Subaru of America Inc. introduced its B9 Tribeca in 2005, and the cross/utility vehicle was widely panned for its unorthodox front end, featuring a triangular horse-collar grille reminiscent of the infamous Ford Edsel of the '50s.
Less than a year after launch, Fuji Heavy Industries Ltd., which owns Subaru, replaced much of the chrome accents on the grille with black plastic and offered other upgrades as well.
Another year later, another re-do. For '08, the CUV gets a modified engine, a more conventional front end and body panels — and a new name (B9 has been dropped from the badge).
Subaru's willingness to tweak its product portfolio to meet market demand is admirable. But the result of the latest makeover is a CUV that looks, well, like most other CUVs. That may not prove to be a bad thing in this hottest of segments.
The styling of the '08 Tribeca is less polarizing than its predecessor, with a wider, taller grille and new front fenders and hood design.
But the Tribeca really shines beneath its fresh sheet metal, where a more powerful engine, coupled with Subaru's trademark Symmetrical All-Wheel-Drive system, performs well. During a recent test drive in southern California, the Tribeca proves more than capable on steep, winding desert roads, gobbling up asphalt with car-like ride and handling characteristics.
The unique horizontally opposed 3.6L 6-cyl. boxer engine, replacing the 3.0L mill, provides balance and contributes to extremely responsive handling.
The new 3.6L produces 256 hp and 247 lb.-ft. (335 Nm) of torque, up from 245 hp and 215 lb.-ft. (292 Nm) in the 3.0L, placing it among the most powerful CUVs.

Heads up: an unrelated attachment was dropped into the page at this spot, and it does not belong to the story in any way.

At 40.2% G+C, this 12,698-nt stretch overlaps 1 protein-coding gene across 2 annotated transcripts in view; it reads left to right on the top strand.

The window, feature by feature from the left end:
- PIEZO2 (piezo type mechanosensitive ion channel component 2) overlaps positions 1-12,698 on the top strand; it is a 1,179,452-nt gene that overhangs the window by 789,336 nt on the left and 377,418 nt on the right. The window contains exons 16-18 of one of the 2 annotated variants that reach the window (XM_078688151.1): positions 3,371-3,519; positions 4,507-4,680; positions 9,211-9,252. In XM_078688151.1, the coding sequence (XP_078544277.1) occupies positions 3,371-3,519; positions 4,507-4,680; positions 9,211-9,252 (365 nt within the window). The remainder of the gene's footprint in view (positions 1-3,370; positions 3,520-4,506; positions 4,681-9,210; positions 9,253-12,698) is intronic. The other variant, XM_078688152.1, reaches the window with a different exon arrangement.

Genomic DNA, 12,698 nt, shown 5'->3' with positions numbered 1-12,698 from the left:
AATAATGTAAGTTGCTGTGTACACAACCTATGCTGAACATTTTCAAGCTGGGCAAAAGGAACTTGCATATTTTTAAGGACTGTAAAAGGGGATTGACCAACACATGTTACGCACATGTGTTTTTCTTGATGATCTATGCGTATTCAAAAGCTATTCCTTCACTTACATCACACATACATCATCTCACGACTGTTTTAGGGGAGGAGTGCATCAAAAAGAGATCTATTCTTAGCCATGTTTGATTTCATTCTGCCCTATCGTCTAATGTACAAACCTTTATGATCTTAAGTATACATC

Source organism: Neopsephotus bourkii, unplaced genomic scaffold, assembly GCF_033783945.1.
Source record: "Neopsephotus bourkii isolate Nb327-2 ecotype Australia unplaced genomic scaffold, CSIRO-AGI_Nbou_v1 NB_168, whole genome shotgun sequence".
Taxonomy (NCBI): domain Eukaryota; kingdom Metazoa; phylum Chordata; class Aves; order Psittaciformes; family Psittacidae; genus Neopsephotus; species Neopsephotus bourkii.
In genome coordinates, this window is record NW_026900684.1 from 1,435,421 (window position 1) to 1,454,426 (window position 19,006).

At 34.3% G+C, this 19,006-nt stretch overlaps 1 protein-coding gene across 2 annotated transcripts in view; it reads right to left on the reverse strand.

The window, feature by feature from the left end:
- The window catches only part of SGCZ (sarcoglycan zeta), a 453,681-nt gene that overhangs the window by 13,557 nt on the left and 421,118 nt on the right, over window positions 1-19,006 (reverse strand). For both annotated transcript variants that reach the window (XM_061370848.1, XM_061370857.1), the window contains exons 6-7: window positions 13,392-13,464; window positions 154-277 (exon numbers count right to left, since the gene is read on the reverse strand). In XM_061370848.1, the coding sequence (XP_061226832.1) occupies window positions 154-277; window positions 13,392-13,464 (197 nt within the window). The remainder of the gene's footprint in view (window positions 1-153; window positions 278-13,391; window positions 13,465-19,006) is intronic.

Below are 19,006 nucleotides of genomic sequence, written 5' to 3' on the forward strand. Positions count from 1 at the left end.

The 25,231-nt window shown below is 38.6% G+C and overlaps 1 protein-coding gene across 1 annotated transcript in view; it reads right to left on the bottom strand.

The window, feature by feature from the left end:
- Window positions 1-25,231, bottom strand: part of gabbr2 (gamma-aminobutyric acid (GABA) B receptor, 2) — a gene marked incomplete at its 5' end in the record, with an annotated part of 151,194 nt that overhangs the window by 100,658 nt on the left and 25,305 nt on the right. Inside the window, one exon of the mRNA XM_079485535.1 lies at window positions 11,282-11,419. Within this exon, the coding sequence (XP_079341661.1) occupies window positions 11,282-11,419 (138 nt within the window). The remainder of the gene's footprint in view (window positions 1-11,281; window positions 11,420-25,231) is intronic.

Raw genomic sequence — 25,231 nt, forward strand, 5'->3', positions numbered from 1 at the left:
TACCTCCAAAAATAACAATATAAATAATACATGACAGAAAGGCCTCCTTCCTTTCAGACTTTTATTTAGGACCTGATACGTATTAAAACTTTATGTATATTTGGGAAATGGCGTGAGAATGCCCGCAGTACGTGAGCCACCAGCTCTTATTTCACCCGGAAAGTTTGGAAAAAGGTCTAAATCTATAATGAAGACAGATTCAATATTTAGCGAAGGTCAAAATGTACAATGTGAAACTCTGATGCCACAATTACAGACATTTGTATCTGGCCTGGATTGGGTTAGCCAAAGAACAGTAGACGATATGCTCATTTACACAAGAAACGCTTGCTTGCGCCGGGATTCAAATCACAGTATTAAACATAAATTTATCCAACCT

The new engine also is able to run on regular unleaded gasoline, rather than the premium required by its predecessor. Subaru has yet to share its fuel-economy ratings for the new 3.6L. The new mill is mated to a smooth-shifting 5-speed automatic transmission. During the test drive, the tranny rarely hunted for gears.
Antilock braking comes courtesy of 4-wheel vented discs with electronic brake-force distribution. During aggressive driving, the brakes were spectacular, bringing the Tribeca's more than 2-ton (1.8-t) mass to a standstill with surprising ease.
Carried over for '08 is an optional third row designed for two passengers. But unless a passenger is shorter than 5 ft. (1.5 m), the third row is an impromptu lesson in contortionism. Interior materials are topnotch, with soft surfaces, pleasing colors and splendid fit and finish.
Subaru officials won't disclose how many units they plan to sell annually. The old model sold 35,000 units in the U.S. since its introduction two years ago.
Pricing likely will be announced closer to the June 1 on-sale date.
Subaru might have a winner if it can come in with a base price of about $30,000, similar to the '07 model.
Anything more and the new Tribeca could be lost in a crowd of CUVs that are just as competent and more affordable.
At that point, another facelift may be in order.
'08 Subaru Tribeca
Vehicle type: Front-engine, all-wheel-drive, 5- or 7-passenger cross/utility vehicle
Engine: 3.6L (3,630 cc) DOHC horizontally opposed 6-cyl., aluminum block/heads
Power (SAE net): 256 hp @ 6,000 rpm
Torque: 247 lb.-ft. (335 Nm) @ 4,400 rpm
Compression ratio: 10.5:1
Bore and stroke: 92 × 91 (mm)
Transmission: 5-speed automatic
Wheelbase: 108.2 ins. (275 cm)
Overall length: 191.5 ins. (486 cm)
Overall width: 73.9 ins. (188 cm)
Overall height: 66.4 ins. (169 cm)
Curb weight: 5-passenger, 4,140 lbs. (1,878 kg); 7-passenger, 4190 lbs. (1,901 kg)
EPA fuel economy: N/A
Market competition: Honda Pilot, Nissan Murano, Toyota Highlander, Ford Edge